[CentOS] OT: systemd Poll

Tue Apr 11 13:10:19 UTC 2017
Leroy Tennison <leroy at datavoiceint.com>

Another huge concern: It breaks, someone else has to fix it because it's in the C source - after it reaches a high enough priority.  At least with scripts you could conceivably hack it.  From what I've read there is some ability to get systemd to defer to a script, I'm going to have to become an expert at that.

----- Original Message -----
From: "Bruce Ferrell" <bferrell at baywinds.org>
To: "centos" <centos at centos.org>
Sent: Monday, April 10, 2017 7:13:55 PM
Subject: Re: [CentOS] OT: systemd Poll

On 04/10/2017 03:20 PM, Pete Biggs wrote:
>> I must admit that I skipped through the first and second stages - I
>> never found creating init scripts a joy and instead opted to write my
>> own scripts that I launched via inittab.  As such, I welcomed the
>> simplicity systemd's service files without fuss.
>> So, at which stage are you in w/ regards to adopting systemd?  Are you
>> still ridiculing it, violently opposed to it, or have you mellowed to it?
> It is what it is.
> I can see that systemd may not look as straightforward as init scripts,
> but it has been clear for a while that SysVinit is generally not really
> fit-for-purpose. Things like the mystic incantations embedded in
> comments at the top to try and make chkconfig work properly, or the
> lack of a consistent approach to configuring parameters (are they
> embedded in the script? In /etc/sysconfig? The package's own config
> files?).
> The fact that there was at one point multiple solutions to the problem
> (with systemd eventually becoming the accepted one) and that no dev is
> really going to voluntarily go through the pain and abuse of
> implementing something new like this shows that it really was thought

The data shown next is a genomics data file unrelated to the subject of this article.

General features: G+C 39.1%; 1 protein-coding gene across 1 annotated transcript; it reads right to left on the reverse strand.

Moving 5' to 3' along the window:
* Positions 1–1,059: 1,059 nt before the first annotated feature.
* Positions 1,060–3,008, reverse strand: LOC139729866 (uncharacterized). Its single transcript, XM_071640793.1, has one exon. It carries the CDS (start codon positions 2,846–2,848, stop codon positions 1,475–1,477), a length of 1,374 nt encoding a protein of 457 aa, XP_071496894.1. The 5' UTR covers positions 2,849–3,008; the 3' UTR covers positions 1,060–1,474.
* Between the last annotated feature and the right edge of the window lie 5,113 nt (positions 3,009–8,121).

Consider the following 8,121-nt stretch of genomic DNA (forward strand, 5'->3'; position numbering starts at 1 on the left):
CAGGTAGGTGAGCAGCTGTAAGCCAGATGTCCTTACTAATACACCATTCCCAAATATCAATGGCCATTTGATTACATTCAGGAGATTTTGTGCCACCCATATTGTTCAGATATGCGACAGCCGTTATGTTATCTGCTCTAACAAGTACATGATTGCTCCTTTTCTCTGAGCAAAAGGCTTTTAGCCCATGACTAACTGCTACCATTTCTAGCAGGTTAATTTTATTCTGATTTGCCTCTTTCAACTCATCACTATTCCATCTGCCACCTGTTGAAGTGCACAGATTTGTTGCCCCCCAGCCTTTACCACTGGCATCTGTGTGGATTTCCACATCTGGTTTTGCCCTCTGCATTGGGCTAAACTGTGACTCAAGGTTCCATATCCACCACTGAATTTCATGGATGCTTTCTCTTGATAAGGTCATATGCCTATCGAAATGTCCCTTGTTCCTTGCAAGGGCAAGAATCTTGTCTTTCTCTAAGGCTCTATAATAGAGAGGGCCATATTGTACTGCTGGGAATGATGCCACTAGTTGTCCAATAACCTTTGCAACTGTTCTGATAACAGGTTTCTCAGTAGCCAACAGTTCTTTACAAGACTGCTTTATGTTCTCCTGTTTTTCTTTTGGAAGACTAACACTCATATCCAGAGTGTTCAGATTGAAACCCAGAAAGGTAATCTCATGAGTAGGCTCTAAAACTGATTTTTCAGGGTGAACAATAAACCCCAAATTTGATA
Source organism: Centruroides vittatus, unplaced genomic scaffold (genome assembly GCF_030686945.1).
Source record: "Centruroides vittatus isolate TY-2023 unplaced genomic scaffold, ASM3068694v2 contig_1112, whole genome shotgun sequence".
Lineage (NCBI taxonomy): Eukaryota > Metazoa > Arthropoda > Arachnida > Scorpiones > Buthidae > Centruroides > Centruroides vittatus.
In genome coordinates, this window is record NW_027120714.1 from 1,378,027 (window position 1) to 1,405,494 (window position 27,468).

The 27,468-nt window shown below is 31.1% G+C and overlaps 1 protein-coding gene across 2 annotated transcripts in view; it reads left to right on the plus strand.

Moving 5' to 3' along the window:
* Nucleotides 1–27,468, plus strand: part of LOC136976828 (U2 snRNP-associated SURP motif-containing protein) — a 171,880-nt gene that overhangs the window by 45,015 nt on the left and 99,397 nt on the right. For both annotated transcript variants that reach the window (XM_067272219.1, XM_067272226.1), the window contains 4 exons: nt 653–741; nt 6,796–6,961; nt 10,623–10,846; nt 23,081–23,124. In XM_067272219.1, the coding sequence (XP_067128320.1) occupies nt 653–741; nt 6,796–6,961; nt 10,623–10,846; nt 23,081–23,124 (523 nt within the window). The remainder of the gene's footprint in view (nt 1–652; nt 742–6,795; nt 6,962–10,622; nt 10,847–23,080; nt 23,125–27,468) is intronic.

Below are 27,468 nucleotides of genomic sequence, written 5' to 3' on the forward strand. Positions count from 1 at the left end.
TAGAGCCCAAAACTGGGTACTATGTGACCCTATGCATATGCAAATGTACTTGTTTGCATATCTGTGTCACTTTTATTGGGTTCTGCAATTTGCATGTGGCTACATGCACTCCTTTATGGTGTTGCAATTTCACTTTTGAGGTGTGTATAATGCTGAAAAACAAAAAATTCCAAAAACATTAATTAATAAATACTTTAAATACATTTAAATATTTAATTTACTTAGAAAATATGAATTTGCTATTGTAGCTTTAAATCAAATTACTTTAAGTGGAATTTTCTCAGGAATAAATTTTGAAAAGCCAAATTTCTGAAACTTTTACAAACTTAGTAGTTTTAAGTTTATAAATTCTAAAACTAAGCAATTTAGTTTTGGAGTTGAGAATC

> to be necessary.
> I think what is/was the issue is the abrasive way that some of it was
> done. It seems to have put people's backs up no end and makes them
> predisposed to find fault with it.
> It's just different, that's all. It does the job it was designed to do.
> It even copes with legacy init scripts, so you can still use them if
> you want.
> And I remember when these new fangled init scripts first appeared - boy
> did everyone find them confusing and hated them.
> P.

My first *IX system had only /etc/inittab and I had to manually add and configure inetd. Next generation used the bsd init system... Monolithic.  No process start/stop, but I 
understood it. Then SystemV came along; Individual processes could be started, stopped, and queried. The came the function file and THAT was a complete mess... Every distro 
developer had his own idea of what functions were needed.

In all three of those cases, there was a single, simple start up entity.  That was the literal binary program init.  It read /etc/inittab and used that to handle process management 
and those management processes were completely transparent.  Standardized, well known locations were used.  It was considered to be a not just good practice, but excellent practice 
to do so.  It wasn't commonly done, but it was relatively simple to swap between them too.

The current crop of system initialization systems, do everything possible to obscure the details of operation...  Boot status on the console?  Nope, obscured. Processes logged to 
standard places? Nope, someone might hijack the logs (we had a technique for that... remote logging, but that isn't important enough to make work... Too much trouble).

The bottom line seems to be, "I've looked at this, and I know better than 20, 30 years of experience, so throw it all out and do it my way"... And if things get broken in the 
process... Oh well, that's progress.

I've had my init system lose communication with the desktop gui and decide to reboot my system.  Yes, systemd did that.  dbus got an upgrade and was restarting so systemd rebooted 
my system.

While not directly a systemd problem, I've haddistro builds of apache that didn't work because of some patch "needed" so systemd could manage apache (We need systemd hooked so 
deeply into every process now?!).  Yes, each of these was corrected... But they didn't need to happen and NEVER happened with earlier init systems.

The concepts in upstart, launchd, and systemd are mildly interesting to me and probably more so to others.  The implementations of the ideas have been poorly thought out and 
tested. They cause so much trouble for me as to make them worthless to me. When complaints are registered, the response has often been "if we don't force it, it will never be 
tested".  Completely unacceptable.

This is MY issue with the new shiny toy.  Heedless and needless system breakage by an escaped lab rat.

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